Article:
5) Now let's talk about WTKW (TK 99). This is a heritage Classic Rock station. How long have you been the Brand Manager there and what are the station's strengths and challenges as you move forward in the programming chair?
I joined TK last summer. It had always been my dream to work with Ed Levine. Alright, perhaps that's a slight exaggeration. I'd followed Ed's career, which at first was pretty easy, since he followed me at both PYX and KLOL. Coincidence? I think not! Anyway, I admired what Ed had accomplished as both a programmer and then an entrepreneur. When we spoke it quickly became obvious we were a good fit and that he had a real good thing going here.
The key thing to know about TK99 is that we're really a Classic Rock/Sports hybrid. Ed has forged this close, enviable partnership with Syracuse University, and TK is the flagship for both football and basketball. While the former is definitely popular, with a team that's on the rise, SU hoops approaches religious status. Thus we have a ton of sports-oriented programming. And I'm not just referring to the games themselves, which include the complete slate of lacrosse games. There are daily interview segments with coaches and former players, most notably Hall Of Fame head basketball coach Jim Boeheim.
And the sports quotient is about to increase dramatically, because we recently became the market's new home of the New York Yankees! We'll be airing all 162 regular season games, as well as plenty of brand extension programming. With the addition of the 27-time world champs, TK99 may very well stand as a unique station. Are there any other Classic Rockers which also air major college sports and major league baseball?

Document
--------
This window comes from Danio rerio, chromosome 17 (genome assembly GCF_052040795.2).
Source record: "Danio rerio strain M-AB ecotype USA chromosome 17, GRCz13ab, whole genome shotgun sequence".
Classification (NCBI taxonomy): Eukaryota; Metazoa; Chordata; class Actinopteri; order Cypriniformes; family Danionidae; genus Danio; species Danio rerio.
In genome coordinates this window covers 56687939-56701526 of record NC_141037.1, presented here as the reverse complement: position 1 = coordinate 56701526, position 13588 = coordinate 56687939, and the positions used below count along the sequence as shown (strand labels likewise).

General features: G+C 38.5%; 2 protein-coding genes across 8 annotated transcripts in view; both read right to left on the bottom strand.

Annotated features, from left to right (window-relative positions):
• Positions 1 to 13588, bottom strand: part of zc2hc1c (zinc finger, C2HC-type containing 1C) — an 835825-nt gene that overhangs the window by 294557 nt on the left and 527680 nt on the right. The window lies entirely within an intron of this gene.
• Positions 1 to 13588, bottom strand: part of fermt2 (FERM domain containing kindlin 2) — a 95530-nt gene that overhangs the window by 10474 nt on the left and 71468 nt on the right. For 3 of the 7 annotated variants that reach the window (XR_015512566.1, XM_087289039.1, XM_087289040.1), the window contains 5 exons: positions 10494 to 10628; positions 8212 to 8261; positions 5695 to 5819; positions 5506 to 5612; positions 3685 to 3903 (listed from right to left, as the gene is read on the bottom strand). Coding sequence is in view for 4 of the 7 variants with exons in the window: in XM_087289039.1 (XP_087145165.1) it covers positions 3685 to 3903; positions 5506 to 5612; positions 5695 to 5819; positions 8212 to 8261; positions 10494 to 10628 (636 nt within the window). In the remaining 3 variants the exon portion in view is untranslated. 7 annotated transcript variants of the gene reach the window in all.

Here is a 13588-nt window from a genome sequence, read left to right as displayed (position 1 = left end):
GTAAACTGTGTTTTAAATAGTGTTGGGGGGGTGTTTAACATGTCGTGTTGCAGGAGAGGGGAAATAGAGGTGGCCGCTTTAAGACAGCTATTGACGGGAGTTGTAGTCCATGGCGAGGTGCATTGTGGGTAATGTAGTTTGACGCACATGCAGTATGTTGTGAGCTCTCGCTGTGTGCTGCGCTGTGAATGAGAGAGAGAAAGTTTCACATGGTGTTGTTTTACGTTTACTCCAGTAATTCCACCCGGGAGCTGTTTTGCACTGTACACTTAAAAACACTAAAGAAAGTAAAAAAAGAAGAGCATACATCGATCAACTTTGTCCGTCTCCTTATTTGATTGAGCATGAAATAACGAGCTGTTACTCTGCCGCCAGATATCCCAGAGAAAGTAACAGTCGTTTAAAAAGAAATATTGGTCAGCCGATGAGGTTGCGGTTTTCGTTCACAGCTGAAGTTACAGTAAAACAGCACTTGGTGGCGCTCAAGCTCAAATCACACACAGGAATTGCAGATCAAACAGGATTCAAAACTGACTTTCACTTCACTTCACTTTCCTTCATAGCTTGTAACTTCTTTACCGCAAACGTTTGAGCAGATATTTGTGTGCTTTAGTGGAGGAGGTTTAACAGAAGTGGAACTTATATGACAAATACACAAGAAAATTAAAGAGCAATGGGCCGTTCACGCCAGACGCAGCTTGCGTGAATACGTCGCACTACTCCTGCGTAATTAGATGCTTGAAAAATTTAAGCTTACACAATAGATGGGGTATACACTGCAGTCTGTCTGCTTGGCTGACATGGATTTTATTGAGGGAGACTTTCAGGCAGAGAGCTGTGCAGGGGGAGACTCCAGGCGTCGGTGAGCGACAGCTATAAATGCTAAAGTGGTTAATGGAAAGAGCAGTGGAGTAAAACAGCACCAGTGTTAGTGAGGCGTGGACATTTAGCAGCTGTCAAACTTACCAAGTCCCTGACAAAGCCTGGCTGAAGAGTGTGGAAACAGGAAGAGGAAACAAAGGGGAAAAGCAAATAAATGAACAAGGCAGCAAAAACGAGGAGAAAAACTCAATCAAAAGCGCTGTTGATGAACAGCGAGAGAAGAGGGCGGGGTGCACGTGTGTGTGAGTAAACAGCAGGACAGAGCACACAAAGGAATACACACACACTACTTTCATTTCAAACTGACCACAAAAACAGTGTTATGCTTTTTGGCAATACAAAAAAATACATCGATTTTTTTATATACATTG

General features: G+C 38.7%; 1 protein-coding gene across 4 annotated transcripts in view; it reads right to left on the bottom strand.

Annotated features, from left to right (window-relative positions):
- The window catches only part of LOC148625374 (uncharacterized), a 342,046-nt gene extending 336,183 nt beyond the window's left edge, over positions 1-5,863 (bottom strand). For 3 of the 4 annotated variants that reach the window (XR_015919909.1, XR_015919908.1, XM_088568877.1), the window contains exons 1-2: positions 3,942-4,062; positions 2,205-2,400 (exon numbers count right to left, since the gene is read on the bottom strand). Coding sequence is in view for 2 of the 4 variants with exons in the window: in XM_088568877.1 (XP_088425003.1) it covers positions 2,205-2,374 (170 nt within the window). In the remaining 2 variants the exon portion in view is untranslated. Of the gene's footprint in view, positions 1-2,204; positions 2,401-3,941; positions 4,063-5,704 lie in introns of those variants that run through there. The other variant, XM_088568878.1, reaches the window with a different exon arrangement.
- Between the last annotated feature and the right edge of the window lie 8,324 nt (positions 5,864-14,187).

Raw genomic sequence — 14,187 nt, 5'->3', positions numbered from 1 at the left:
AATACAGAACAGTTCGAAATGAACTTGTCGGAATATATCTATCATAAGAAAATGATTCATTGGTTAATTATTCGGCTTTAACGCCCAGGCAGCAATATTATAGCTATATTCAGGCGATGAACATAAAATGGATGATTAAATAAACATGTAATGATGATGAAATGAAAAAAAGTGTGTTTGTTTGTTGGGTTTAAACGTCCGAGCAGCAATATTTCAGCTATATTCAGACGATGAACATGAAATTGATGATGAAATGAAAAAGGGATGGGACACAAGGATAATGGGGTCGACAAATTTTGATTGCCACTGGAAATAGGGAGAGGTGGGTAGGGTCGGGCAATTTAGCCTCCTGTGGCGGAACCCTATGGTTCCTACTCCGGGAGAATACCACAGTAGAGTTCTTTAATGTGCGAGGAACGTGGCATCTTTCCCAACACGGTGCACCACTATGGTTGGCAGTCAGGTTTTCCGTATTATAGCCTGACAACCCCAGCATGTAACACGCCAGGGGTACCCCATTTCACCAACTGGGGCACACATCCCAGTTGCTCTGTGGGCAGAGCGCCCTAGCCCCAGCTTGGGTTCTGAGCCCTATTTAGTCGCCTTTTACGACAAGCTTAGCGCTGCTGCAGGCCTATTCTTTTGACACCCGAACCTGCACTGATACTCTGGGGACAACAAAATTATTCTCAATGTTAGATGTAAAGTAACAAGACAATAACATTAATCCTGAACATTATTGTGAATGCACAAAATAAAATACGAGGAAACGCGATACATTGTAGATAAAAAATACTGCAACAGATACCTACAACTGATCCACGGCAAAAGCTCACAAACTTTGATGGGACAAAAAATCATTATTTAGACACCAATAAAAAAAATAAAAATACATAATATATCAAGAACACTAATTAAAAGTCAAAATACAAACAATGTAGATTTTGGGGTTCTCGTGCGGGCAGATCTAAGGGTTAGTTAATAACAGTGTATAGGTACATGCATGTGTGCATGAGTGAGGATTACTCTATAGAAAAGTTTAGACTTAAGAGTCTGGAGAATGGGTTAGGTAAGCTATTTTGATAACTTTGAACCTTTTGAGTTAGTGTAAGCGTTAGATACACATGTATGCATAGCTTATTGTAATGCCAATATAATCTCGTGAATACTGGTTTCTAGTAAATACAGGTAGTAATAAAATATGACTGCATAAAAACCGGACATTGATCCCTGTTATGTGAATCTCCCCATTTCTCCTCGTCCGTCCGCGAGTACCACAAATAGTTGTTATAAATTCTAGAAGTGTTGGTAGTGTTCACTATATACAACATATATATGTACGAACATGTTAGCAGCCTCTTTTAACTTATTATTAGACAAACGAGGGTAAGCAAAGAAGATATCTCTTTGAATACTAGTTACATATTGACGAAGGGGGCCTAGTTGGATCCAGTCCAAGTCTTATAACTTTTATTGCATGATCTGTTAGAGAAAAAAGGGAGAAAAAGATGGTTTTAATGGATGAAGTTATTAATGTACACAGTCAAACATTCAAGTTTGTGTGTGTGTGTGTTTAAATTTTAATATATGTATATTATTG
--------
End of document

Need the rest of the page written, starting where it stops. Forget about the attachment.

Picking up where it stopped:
And I haven't even mentioned our heritage morning show, Gomez, Dave & Lisa. They seamlessly integrate all the sports into the myriad usual elements you'd expect from a top-flight a.m. drive show. They're both funny and eminently likable, and really a pleasure to work with.
6) Who are your main competitors in the market and how would you access their strengths and weaknesses?
Naturally I'm aware of the competition, but my main focus is on TK.
7) You've had a long and successful career programming Active, Mainstream and now Classic Rock. What's your take on all three of these genres and the Rock format as a whole?
All of them present opportunities and challenges. Classic Rock is the most easily defined, and thus the easiest to program. Its main challenge is this utterly ridiculous notion that our audience is becoming "too old" - that once someone turns 55 they're of no use to advertisers. It's both absurd and maddening, particularly because I endured the reverse prejudice 30 years ago. Back then Rock stations were "too young." All our listeners allegedly wore black T-shirts, had no money, and were similarly of no use to advertisers. The desire to somehow "youngify" (actual word used by one of my former employers) the Classic Rock audience and make it more attractive to sales is understandable. But I have serious doubts that it's actually doable.
Active Rock's main challenge is the music. With a couple of notable exceptions, it's never been particularly mass appeal. Its core artists appear to mainly be the same ones WNOR was play as new 10-15 years ago. Most are somewhat faceless and interchangeable. Few ever achieved (or maintained) true stardom - the type of popularity so many classic rockers enjoyed (and still enjoy). The good news is that while its available audience is traditionally smaller than more mainstream formats, its listeners are, well, active, which can lead to profitable promotions.